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Homework Help: Temperature in Thompon's experiments.

  1. Apr 15, 2008 #1
    1. In one of Thompson's experiments he placed a thin metal foil in the electron beam and measured its temperature rise. Consider a cathode-ray tube in which electrons are accelerated through a 2,000 V potential difference, then strike a 10 mg copper foil.

    • How many electrons strike the foil in 10 s, if the foil temperature rises 6.0 C?

    2. r = (mv)/(qB)
    v = E/B

    3. I am really kind of at a loss as to how to set up this...I am not sure I am in the right track, and I don't know if there is an equation that relates temperature with electricity, I am sure there is and if there is I would like to be pointed to it, I think that's really all I need, unless I am completely doing the wrong thing :/

    Thanks guys (that includes females :] ).
  2. jcsd
  3. Apr 16, 2008 #2


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    Homework Helper

    Hi elephantorz,

    Here are a couple of points that might help:

    What will being accelerated through 2000 V do to the electrons?

    The temperature rise of this copper must be coming from an energy transfer to the copper. Where and in what form was this energy beforehand?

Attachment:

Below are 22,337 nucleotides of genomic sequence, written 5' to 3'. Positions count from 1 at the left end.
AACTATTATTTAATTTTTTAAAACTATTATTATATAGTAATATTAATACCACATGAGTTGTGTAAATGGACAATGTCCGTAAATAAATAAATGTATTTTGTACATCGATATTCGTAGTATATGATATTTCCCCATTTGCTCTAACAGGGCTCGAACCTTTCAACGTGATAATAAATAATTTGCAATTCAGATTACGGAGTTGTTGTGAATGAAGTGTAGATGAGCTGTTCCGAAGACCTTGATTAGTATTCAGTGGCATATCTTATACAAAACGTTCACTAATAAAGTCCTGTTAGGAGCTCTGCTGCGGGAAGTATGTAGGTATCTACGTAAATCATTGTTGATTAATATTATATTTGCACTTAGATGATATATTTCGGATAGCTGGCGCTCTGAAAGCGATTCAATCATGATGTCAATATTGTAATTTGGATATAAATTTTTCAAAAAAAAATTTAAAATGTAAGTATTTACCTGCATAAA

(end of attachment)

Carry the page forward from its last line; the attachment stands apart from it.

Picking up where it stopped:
4. Apr 16, 2008 #3
    I asked my teacher about this, she pulled out an E[tex]_{th}[/tex]= mc[tex]\Delta[/tex]T, I remembered this vaguely from Physics I [calc-based], I went back to look at the equation sheet and it seems this included W, I am assuming this is work.

    For one, what does the th stand for? I never took this class with her, since I am doing independent study, I took Physics I about...um, maybe 5 yrs ago? So I have a bunch of theoretical questions and just some details like that [I got the answer to the problem but I want to know where it comes from].

    But the equation is really ΔE = Q + W, am I to assume there is no work being done? Since it's being accelerated over a distance or ?

    Also, I went another way with this, I was trying to find the resistivity of the metal as a function of time, so [tex]\rho[/tex](T) = [tex]\rho[/tex][tex]_{0}[/tex][1 + [tex]\alpha[/tex][T-T[tex]_{0}[/tex]]]

    Could I have potentially done it that way? Or would I have just failed due to lack of information?

    I know these are a lot of questions, I'm sorry, the answer though is :

    7.218 x 10^(13) electrons. ​

    I also have a question there, she divides the E[tex]_{th}[/tex] by the Kinetic Energy, I reasoned that maybe this is because the heat created has been transformed into moving energy, but I am not too confident with this reasoning.​

    Again, thanks!

    EDIT: Also, LaTex seems to be having issues with subscript, the th and the 0 are really subscripts.
    Last edited: Apr 16, 2008
  5. Apr 16, 2008 #4


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    The formula [tex]E^{\rm th}=mc\Delta T[/tex] gives the temperature rise of the material if you know the energy transferred.

    That energy has to be coming from the electrons. Can you calculate their energy before they collided with the copper?
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